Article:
Q-Tip’s ‘Renaissance’ Doesn’t Lack Contemporary Flow

Former rap group member releases uplifting album with a jazz, funk blend

On his second official solo album “The Renaissance”, A Tribe Called Quest alumni Q-Tip is back from hip-hop’s golden age to bring his own complex, jazz-filled expressions to mainstream rap.

With more and more of today’s rap artists focusing more on catchy dance hooks than their lyrical fitness, Q-Tip’s new album is a refreshing dose of conscious melodies and urban philosophies. Simply put, “The Renaissance” couldn’t have come out at a better time.

With the album released around same time as the historic election of President-elect Barack Obama, it is clear that change is both necessary and needed.

Q-Tip was the lead emcee for A Tribe Called Quest, the legendary jazz-rap crew of the 90’s. He built a reputation for influencing the rap genre heavily with his nasally-voiced delivery of punch lines and rhymes. It is clear that time hasn’t aged Q-Tip’s lyrical abilities. On the contrary, he seems refreshed and ready to put his best foot forward.

He doesn’t disappoint, either. Right from the jump, Q-Tip comes out strong with his first track “Johnny is Dead” where he redefines his place in hip hop over guitar riffs and funk rhythms.

His lead single “Gettin’ Up” is one of the strongest songs on the album, with an easygoing flowed that is matched by a laid back, jazzy beat. The rest of the album follows suit with innovative songs that are easy on the ears and deliver a variety of messages. From the current state of rap music to past relationships, Q-Tip seems determined to leave his listeners acknowledging his lyrical prowess.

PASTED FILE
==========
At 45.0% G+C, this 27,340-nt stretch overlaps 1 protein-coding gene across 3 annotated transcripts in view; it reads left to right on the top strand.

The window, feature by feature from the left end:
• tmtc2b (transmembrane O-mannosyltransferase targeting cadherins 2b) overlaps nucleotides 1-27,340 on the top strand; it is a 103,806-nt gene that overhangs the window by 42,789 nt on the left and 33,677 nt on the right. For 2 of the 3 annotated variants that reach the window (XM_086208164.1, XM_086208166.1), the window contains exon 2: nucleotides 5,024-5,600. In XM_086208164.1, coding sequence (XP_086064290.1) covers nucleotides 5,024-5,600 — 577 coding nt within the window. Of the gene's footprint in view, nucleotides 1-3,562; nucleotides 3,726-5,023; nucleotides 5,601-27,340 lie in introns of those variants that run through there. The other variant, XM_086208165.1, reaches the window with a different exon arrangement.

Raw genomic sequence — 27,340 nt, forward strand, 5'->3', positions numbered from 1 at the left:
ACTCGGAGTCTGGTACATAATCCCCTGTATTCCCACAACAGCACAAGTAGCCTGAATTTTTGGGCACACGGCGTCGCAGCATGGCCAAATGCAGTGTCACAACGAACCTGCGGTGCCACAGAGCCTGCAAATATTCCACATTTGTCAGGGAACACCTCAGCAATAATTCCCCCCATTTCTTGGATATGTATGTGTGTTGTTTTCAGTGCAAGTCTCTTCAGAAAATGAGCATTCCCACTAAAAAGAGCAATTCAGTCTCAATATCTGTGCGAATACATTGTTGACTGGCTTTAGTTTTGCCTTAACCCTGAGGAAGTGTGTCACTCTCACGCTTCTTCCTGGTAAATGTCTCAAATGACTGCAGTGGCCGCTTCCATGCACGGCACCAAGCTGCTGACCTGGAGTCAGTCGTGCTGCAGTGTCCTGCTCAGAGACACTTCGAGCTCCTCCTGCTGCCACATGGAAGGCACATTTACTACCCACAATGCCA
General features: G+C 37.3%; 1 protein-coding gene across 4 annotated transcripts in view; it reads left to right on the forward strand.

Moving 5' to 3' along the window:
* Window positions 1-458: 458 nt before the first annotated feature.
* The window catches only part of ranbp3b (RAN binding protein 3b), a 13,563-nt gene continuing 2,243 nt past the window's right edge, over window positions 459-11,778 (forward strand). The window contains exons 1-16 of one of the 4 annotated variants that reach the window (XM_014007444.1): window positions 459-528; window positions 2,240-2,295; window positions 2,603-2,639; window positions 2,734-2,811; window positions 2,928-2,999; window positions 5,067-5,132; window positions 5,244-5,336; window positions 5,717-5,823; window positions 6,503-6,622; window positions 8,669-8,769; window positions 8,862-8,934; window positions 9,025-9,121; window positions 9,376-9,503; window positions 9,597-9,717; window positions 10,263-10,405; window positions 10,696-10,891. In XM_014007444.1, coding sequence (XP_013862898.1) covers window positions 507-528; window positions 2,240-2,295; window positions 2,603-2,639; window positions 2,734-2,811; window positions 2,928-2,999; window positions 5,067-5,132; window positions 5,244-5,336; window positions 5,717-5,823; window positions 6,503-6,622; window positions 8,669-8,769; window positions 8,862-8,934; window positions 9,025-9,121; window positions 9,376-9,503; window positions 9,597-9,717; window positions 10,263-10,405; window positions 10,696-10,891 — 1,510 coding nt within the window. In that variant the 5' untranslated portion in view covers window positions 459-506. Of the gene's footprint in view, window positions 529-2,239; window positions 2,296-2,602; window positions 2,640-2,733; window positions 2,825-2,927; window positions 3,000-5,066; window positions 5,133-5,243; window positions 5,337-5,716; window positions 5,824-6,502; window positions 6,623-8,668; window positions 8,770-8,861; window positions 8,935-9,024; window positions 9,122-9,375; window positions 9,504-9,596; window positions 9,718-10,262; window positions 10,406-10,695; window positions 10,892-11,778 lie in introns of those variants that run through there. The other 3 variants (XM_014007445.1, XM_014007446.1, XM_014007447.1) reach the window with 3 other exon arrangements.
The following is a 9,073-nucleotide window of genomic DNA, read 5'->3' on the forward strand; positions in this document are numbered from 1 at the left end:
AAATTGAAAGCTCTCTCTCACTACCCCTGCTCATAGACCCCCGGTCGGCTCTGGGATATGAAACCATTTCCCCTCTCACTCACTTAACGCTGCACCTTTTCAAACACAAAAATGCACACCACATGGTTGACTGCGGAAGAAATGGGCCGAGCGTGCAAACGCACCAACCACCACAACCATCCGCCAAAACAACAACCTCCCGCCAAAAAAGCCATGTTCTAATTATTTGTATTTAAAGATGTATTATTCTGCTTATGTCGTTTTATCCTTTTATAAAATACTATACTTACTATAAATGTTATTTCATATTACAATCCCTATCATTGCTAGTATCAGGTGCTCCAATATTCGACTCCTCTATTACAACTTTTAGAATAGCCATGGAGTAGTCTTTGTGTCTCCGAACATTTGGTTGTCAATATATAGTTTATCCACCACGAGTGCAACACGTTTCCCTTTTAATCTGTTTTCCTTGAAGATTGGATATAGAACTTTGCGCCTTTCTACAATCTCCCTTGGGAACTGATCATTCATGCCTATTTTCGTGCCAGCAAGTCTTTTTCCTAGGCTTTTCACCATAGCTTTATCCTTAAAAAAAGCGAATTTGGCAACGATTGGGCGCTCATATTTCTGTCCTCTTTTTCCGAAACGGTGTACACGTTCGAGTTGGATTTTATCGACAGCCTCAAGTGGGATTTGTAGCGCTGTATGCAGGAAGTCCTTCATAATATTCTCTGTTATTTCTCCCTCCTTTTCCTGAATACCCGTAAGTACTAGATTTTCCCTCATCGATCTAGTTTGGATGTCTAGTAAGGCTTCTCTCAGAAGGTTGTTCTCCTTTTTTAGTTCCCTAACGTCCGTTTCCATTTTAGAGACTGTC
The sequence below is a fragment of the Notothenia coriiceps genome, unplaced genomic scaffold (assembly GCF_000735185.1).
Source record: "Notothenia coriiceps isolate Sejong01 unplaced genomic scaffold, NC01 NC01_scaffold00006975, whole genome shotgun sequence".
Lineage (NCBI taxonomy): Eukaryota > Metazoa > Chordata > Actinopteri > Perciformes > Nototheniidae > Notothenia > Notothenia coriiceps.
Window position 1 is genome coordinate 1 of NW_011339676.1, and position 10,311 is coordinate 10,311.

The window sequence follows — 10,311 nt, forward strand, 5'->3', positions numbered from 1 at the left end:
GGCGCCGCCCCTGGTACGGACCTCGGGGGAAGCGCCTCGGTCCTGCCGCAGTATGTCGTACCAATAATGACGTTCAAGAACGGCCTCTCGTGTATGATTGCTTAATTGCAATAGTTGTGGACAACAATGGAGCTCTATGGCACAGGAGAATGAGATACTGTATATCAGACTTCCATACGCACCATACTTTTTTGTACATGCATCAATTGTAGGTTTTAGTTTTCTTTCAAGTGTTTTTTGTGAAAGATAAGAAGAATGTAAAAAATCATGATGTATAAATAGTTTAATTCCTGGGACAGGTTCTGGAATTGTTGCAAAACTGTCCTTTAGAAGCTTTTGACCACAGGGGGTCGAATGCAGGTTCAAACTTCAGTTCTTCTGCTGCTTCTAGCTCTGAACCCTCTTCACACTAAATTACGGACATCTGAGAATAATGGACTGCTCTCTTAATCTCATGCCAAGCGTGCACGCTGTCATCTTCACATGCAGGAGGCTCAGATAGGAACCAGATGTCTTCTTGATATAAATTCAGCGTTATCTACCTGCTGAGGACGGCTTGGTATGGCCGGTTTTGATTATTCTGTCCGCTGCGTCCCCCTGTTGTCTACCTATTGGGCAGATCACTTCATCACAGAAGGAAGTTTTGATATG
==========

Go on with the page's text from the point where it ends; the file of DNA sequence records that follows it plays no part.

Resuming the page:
“The Renaissance” itself flows effortlessly with each track being strategically placed to create a smooth, enjoyable journey through Q-tip’s mind. Produced almost entirely by the rapper himself, Q-tip chose not to enlist the aid of any additional rappers, but only a select few singers, including D’Angelo, Amanda Diva, and Raphael Saadiq. He uses elements of neo-soul and jazz samples to craft songs that are both introspective and universal.

There is something for everyone with tracks like “Shaka” that should satisfy fans of the old-school hip hop movement while bridging the gap with energy that connects with a younger generation. The funky song “Move” by the late hip hop producer J Dilla has Q-Tip venting about his frustrations with the music industry. “Dance on Glass” highlights the rapper’s views on the current state of hip hop from a veteran’s perspective while “You” reflects on an ex- girlfriend with nostalgia and depth that only Q-Tip can accomplish.

On “Life is Better,” the emcee creates an unforgettable melody with the help of inspiring vocals from songstress Norah Jones. Giving shout outs to both former and current hip-hop artists from Rakim to Ludacris, Q-Tip acknowledges the evolution of rap music without forgetting to pay homage to those emcees that came before him and paved the way.

One of the reasons that the album is so enjoyable is because the songs are timeless; they can still be relevant 10 years from now. Q-Tip maintains the soothing, 70’s soul sampling to make this album stand out from the current wave of hook-heavy records that define much of current mainstream rap music.